A new study by a team of Russian and American scientists revealed the first-ever detailed analysis of a tigress from the birth of her cubs through their first four months. What did they find? Tiger motherhood involves lots of frantic running around, big meals instead of small ones, and constantly checking on the little ones.

Publishing their findings in the journal Mammal Research, scientists equipped an Amur tigress they named Varvara with a GPS collar in the Russian Far East and followed her for eight months: four months before she gave birth to her cubs and four months afterwards. The study is the first to analyze in detail the behavior of a tigress from the birth of her cubs through their first 4 months.

Authors include: Yury Petrunenko of the Far Eastern Branch of Russian Academy of Sciences; Ivan Seryodkin of Far Eastern Federal University; Eugenia Bragina and Dale Miquelle of the Wildlife Conservation Society (WCS); and Svetlana Soutyrina, Anna Mukhacheva, and Nikolai Rybin of the Sikhote-Alin Biosphere Reserve.

The authors found that after having cubs, Varvara immediately shrunk the size of her home range. Then she spent less time moving, but when she did move, it was at a much faster rate to reduce time away from home to keep cubs safe from predators such as leopards, lynx, bears, and wolves. And when it was time to return to the den site she made a “beeline” directly to it, moving much faster compared to other types of movement such as while hunting.

“Female tigers face three major constraints when they rear cubs: they must balance the costs of home range maintenance, they must obtain adequate food to feed themselves (and then the cubs as well as they get older), and they must protect cubs from predation,” said Yuri Petrunenko, lead author of the article. “To protect cubs, they must stay near the den; but to eat, they must leave the den to find, kill, and consume prey, during which time they must be away from the cubs, who face high risks of predation while their mother is out hunting.”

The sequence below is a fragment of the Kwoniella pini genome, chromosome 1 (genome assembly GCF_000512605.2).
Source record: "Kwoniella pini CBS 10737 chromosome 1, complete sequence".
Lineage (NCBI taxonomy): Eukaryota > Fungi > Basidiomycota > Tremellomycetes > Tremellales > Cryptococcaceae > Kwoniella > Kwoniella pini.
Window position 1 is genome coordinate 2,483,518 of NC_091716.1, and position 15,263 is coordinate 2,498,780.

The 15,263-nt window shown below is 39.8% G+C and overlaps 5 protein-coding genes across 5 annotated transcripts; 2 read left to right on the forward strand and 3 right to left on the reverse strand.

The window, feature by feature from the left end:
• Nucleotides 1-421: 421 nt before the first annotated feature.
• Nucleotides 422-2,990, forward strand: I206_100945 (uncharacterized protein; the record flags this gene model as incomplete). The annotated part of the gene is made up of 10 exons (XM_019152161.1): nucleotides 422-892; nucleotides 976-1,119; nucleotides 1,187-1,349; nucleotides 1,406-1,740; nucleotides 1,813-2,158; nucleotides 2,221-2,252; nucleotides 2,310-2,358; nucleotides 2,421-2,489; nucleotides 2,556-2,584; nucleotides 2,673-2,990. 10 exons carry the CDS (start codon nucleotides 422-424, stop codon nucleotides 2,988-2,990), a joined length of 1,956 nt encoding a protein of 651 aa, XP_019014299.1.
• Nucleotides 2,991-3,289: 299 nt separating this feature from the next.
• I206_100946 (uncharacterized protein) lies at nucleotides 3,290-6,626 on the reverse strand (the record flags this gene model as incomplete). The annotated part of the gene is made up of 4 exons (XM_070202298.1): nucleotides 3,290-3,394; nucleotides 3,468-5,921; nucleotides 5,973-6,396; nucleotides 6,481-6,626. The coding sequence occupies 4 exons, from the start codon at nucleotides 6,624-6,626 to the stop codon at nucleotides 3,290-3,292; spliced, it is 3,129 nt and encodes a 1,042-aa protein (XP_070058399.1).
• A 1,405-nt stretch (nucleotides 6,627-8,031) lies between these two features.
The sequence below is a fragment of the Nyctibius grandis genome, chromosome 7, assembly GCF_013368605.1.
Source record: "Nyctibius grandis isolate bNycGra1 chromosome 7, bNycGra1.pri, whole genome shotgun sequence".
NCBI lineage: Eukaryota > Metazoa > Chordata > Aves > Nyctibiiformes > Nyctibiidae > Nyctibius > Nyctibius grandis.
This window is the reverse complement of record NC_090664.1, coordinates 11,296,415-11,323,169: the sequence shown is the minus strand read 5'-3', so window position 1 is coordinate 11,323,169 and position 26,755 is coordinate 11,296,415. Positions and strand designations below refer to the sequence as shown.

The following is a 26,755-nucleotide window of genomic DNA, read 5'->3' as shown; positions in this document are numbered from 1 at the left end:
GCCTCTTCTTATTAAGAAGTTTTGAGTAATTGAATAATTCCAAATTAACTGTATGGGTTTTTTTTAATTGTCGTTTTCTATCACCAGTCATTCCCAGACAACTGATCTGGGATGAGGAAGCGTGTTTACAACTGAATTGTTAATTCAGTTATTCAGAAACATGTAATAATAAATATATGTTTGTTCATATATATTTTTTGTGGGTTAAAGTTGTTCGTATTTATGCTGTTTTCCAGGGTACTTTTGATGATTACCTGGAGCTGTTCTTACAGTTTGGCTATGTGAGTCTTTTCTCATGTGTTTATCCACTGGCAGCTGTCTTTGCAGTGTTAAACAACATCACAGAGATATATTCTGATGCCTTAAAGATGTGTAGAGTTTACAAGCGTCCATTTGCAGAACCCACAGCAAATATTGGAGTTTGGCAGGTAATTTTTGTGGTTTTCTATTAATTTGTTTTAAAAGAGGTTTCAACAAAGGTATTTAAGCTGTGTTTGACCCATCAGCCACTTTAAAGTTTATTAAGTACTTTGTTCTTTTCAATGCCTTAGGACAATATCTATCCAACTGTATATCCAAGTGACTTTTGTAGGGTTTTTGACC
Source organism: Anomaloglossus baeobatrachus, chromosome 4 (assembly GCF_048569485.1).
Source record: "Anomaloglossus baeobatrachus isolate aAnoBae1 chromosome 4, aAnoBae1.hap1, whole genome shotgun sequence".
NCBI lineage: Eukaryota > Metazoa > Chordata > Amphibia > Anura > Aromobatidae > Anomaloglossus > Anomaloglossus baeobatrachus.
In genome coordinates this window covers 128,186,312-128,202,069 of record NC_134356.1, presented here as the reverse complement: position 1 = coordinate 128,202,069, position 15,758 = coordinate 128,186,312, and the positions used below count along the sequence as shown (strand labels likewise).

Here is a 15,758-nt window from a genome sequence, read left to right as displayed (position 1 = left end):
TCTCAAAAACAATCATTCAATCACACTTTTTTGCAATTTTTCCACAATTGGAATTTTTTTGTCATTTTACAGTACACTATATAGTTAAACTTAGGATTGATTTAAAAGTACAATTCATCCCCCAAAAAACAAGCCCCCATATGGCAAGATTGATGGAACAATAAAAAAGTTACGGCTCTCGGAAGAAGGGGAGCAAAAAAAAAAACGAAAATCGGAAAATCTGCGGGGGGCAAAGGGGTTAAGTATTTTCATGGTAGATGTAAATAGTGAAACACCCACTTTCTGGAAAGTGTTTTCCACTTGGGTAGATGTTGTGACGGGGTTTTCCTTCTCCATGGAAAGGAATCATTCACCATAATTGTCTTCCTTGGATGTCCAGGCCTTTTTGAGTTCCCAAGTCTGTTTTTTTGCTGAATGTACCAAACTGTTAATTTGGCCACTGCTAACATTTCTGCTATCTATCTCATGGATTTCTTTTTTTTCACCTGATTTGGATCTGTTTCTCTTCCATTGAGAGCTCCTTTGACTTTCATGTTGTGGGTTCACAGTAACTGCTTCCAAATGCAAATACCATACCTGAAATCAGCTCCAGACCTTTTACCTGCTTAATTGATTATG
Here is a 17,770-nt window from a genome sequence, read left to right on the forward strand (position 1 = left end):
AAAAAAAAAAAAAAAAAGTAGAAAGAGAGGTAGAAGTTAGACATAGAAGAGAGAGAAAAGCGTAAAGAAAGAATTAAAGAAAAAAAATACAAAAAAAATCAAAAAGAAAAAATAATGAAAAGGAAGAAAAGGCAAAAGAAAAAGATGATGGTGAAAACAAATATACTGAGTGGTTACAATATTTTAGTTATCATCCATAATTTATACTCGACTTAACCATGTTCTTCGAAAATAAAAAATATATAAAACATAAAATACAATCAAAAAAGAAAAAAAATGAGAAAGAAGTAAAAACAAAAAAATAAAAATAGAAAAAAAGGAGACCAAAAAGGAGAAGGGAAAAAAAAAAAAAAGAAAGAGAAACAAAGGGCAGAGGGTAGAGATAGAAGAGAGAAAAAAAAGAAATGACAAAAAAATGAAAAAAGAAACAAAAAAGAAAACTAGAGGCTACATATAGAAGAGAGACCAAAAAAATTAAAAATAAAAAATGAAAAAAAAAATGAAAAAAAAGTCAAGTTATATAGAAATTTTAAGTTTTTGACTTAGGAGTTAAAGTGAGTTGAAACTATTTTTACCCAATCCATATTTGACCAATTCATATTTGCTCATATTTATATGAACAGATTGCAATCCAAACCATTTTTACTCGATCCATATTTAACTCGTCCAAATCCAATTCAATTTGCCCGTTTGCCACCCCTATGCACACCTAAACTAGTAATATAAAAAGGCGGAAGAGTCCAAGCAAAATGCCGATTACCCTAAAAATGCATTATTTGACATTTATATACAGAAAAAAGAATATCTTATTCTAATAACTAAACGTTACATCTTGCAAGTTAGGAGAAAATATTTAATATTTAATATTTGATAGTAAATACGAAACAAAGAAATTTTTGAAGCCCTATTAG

When Varvara’s cubs were young, she killed larger prey than normal, presumably to reduce hunting time, allowing more time at the den with cubs. Once the cubs left the den site (at about two months of age) she was able to spend much more time with them since she could bring them to kills.

Said co-author Dale Miquelle, Director of WCS’s Russia Program: “This study shows that even tigers struggle balancing ‘work’ and ‘family time.’ It’s a constant balancing act to keep their cubs safe while trying to keep themselves fed.”

This work was supported by the Mohamed bin Zayed Species Conservation Fund, Panthera, the Liz Claiborne and Art Ortenberg Foundation, Save the Tiger Fund, USFWS Tiger Rhino Conservation Fund, and the Wildlife Conservation Society.